…songs were ninety-thousand words long.
I love music, I always have. One of my chief sorrows is that I am incapable of writing a single word with music playing in the background. Since writing is what I do most days, the part of me that loves music passionately often feels glum and out of sorts, so I’ve taken to fiddling with my music library every time I take a break—which I believe is making me a better writer.
I’ve found that, unless I’m thoroughly caught up with a character or a scene, I trend towards the wordy. I don’t know if that’s true for other writers, but it’s as if my conscious mind takes over whenever my subconscious mind loses its train of thought, and all of a sudden precision grammar and linguistics start dripping from my fingers. Not inherently bad, of course, but when I’m writing dialog, it can come across as pedantic and stilted. My remedy: force myself to think–and write–like a songwriter. If my words are coming across as plodding, how would a songwriter do it? How would they achieve the mood I’m striving for?
I know that most writers use soundtracks as writing tools, but I’ve taken to digging for songs that match the mood of a particular scene—be it plaintive, exuberant, tender, or whatever. When I start getting too wordy, or casting around for something to say, I look for a song that captures either the pace or sentiment of what I’m trying to convey. Is this a scene where I need to be sparse? Should the words be coming staccato, like gunfire, or slow and evocative, like a dream? I’ve found that trying to match the mood of a song is a great way to force myself out of my own head and into my character’s. I get very tired of hearing my own words coming out of my characters’s mouths. Better I allow them to speak for themselves.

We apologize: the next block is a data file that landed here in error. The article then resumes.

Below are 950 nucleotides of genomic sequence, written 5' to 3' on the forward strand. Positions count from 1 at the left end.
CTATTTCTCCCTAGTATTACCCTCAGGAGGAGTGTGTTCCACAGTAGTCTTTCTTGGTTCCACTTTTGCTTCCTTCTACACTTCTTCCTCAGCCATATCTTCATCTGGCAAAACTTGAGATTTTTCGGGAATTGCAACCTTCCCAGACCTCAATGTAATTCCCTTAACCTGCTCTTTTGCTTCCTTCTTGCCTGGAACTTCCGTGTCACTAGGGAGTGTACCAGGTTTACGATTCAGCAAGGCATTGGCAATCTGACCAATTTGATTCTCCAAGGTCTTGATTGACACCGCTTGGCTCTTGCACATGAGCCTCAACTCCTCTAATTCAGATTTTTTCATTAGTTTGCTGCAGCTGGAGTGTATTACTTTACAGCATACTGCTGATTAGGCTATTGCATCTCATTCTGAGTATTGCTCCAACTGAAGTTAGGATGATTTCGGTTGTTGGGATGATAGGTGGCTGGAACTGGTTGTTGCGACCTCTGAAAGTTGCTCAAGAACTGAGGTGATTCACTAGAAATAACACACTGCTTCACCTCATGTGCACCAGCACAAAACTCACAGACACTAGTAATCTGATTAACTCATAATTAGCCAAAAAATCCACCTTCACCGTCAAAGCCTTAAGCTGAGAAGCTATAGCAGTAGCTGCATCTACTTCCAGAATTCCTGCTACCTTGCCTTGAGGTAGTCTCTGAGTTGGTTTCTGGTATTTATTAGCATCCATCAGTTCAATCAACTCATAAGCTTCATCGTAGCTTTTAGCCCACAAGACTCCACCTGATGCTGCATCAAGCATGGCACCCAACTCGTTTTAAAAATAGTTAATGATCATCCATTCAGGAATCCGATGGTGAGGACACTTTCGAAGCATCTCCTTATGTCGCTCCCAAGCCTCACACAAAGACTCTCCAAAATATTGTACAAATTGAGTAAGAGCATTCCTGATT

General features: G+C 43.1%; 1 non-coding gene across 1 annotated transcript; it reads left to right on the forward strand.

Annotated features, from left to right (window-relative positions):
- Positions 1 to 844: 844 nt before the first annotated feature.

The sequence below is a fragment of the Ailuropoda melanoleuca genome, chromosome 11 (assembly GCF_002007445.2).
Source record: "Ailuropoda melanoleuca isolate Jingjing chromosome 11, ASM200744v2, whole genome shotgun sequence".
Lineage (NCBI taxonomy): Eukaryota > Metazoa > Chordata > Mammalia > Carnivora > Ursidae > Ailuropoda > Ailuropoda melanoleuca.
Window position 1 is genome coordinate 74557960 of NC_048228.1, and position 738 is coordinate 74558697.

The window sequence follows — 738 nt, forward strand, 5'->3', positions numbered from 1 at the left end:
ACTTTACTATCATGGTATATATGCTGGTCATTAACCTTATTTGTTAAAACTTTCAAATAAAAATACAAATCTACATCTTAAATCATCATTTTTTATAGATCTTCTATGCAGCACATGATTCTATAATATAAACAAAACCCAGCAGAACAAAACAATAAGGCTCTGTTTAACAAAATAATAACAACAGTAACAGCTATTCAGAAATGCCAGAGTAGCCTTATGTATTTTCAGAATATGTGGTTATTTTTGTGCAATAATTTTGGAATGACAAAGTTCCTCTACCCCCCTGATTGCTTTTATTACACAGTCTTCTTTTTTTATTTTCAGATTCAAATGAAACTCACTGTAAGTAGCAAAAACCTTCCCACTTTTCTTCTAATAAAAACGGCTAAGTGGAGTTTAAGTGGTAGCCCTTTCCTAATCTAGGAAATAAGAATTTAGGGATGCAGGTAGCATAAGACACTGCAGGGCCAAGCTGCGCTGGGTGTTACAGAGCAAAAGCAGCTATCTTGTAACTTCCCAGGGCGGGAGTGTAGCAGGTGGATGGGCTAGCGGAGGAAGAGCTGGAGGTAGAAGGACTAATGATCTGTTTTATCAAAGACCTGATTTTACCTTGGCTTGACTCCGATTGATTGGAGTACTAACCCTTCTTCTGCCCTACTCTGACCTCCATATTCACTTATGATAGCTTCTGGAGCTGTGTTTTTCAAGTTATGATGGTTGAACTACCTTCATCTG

Another trick I’ve started using is envisioning my characters singing karaoke: while alone, while gazing into a lover’s eyes, or even atop a teetering table at a toga party. It makes no difference how much musical talent they have (or how much I’ve given them!), all that matters is the song they choose to sing, and the words they choose to say. That tells me how they’re feeling right that moment. Once I give them a chance to “speak” for themselves, I have a much better grasp of where I need to go, and an easier time writing the scene—not to mention I’ve gotten to listen to a bunch of great songs while searching for the perfect one. My idea of a win-win.